Not all tickets are created equally. Some tickets are classified as violations. Others are classified as misdemeanors or crimes. An example of a violation includes slight speeding. Serious offenses like DUI or reckless driving, on the other hand, are crimes.

There are different kinds of violations, too. One type consists of moving violations. These include speeding and failing to signal for turns or lane changes. The other type covers non-moving violations. These include scenarios like illegally tinted windows or burned-out tail lights.

Some legal experts think you should fight every single traffic ticket. Disputing a ticket has several potential benefits. For example, traffic violation and ticket history are two factors insurers use to determine your auto insurance rates. If you successfully fight your ticket, you may not only be freed from having to pay a fine, but you'll also prevent your rates from increasing.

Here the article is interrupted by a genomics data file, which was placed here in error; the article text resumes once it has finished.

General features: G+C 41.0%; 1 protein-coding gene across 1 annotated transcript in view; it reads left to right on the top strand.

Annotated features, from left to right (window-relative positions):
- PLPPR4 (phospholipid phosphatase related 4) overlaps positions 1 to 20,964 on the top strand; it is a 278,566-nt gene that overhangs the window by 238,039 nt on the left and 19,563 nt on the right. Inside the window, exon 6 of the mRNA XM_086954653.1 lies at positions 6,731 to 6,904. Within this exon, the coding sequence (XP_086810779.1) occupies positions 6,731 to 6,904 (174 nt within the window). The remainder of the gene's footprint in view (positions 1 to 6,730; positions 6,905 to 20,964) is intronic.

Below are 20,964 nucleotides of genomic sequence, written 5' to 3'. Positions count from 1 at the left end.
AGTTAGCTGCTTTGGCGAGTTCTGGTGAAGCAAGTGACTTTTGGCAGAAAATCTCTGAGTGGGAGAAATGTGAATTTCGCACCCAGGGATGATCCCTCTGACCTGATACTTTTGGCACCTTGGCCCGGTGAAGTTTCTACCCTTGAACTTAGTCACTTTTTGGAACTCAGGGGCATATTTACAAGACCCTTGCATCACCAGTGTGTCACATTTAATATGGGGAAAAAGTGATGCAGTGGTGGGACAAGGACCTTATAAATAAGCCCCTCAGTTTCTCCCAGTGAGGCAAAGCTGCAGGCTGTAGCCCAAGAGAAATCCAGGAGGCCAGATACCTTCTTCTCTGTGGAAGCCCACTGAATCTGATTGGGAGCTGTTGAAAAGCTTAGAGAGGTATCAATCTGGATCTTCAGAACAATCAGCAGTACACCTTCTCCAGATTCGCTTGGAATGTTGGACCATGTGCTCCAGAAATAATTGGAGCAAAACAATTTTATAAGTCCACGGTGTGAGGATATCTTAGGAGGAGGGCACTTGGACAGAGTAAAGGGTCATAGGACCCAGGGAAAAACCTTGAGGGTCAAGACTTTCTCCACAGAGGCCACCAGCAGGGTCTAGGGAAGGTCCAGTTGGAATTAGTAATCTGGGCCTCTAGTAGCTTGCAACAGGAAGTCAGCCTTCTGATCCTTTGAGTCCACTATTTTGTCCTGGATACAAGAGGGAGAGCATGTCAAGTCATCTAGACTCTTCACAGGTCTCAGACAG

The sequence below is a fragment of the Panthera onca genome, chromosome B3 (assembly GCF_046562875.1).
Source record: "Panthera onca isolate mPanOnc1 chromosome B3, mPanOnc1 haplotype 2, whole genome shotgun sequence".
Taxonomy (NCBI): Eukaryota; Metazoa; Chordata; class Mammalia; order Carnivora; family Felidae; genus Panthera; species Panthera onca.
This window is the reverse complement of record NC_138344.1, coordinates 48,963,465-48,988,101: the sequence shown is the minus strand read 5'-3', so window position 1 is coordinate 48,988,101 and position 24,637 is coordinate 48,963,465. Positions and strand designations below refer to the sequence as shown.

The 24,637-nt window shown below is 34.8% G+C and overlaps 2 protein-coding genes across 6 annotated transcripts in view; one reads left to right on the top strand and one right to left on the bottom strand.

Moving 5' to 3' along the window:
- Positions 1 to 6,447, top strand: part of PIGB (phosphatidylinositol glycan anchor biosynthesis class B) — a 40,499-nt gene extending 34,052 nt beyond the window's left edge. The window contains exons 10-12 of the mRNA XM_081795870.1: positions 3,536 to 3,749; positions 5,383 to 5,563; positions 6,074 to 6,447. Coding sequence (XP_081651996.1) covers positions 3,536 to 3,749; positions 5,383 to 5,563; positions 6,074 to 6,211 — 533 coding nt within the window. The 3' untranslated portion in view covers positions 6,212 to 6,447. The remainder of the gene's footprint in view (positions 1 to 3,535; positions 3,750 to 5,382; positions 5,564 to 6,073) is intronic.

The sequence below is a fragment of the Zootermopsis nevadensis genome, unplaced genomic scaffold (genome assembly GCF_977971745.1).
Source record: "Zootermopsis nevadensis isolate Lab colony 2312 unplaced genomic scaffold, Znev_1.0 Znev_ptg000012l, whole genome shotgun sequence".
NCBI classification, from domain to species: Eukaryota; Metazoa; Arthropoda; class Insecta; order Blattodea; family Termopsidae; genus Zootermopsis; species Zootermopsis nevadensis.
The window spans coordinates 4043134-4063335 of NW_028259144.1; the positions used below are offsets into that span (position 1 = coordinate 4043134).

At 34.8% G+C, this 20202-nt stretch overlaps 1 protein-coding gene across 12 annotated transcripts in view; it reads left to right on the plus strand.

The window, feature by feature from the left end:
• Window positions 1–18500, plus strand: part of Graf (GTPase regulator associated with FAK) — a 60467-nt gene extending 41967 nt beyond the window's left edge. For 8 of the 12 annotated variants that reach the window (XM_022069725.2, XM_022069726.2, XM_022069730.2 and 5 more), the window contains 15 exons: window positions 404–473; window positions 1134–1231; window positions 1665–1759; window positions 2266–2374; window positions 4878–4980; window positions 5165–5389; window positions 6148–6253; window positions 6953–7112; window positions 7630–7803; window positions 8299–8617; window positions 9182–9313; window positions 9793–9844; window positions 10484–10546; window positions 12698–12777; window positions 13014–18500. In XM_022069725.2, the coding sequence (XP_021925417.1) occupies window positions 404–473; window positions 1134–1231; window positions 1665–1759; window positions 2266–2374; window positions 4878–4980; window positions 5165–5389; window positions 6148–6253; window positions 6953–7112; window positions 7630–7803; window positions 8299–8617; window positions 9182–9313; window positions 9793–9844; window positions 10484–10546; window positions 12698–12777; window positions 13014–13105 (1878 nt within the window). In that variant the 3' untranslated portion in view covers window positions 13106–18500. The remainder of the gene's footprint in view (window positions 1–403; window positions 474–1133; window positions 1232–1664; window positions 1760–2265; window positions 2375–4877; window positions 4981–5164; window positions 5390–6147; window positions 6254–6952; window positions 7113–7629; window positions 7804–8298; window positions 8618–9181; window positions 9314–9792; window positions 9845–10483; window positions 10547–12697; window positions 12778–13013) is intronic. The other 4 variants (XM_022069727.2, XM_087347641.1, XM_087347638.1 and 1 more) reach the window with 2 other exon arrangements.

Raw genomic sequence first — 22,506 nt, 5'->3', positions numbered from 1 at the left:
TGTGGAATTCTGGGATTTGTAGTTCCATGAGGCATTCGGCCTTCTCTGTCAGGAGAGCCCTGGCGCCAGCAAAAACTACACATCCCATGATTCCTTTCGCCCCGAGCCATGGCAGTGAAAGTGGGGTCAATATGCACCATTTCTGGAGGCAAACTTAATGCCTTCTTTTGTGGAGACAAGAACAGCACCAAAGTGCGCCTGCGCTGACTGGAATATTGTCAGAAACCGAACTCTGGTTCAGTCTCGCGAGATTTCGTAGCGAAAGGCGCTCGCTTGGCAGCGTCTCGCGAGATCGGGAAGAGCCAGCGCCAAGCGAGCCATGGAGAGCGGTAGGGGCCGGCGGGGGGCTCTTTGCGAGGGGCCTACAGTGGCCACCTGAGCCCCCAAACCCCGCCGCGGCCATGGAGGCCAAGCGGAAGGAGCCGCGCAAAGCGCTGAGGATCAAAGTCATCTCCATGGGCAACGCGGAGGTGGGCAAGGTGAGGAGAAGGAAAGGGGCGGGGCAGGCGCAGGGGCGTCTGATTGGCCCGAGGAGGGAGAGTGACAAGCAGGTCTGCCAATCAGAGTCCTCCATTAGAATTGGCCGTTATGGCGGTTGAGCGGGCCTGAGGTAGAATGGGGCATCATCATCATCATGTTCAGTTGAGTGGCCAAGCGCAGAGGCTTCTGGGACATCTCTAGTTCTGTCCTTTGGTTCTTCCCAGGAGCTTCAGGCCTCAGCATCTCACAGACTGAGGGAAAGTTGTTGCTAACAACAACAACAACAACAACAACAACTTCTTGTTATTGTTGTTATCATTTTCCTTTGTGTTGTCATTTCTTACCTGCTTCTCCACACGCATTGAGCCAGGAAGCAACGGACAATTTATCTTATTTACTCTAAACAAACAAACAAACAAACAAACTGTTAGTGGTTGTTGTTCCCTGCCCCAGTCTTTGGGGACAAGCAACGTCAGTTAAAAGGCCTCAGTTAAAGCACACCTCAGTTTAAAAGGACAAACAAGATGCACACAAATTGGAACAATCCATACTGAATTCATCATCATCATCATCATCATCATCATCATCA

What should you do if you get pulled over?

If you find yourself in a situation where you get pulled over for violating a traffic law, don't panic. We recommend you perform the following.

  • Take note of what is the officer stopping you for and what they used to determine you broke a traffic law? If you were caught speeding, asking what device was used to make that assessment can help you if you decide to fight the ticket in court later.
  • Write down or take detailed pictures of your surroundings and what happened. Where were you pulled over? Was there anything that affected your ability to follow traffic laws? For instance, ask yourself if there were any traffic signs that you passed that may not have been easily visible, or if going through the flow of traffic meant you had to go slightly above the speed limit.
  • Don't argue. Be polite and don't make your situation worse. If you want to fight the ticket, you'll have the opportunity to argue in court.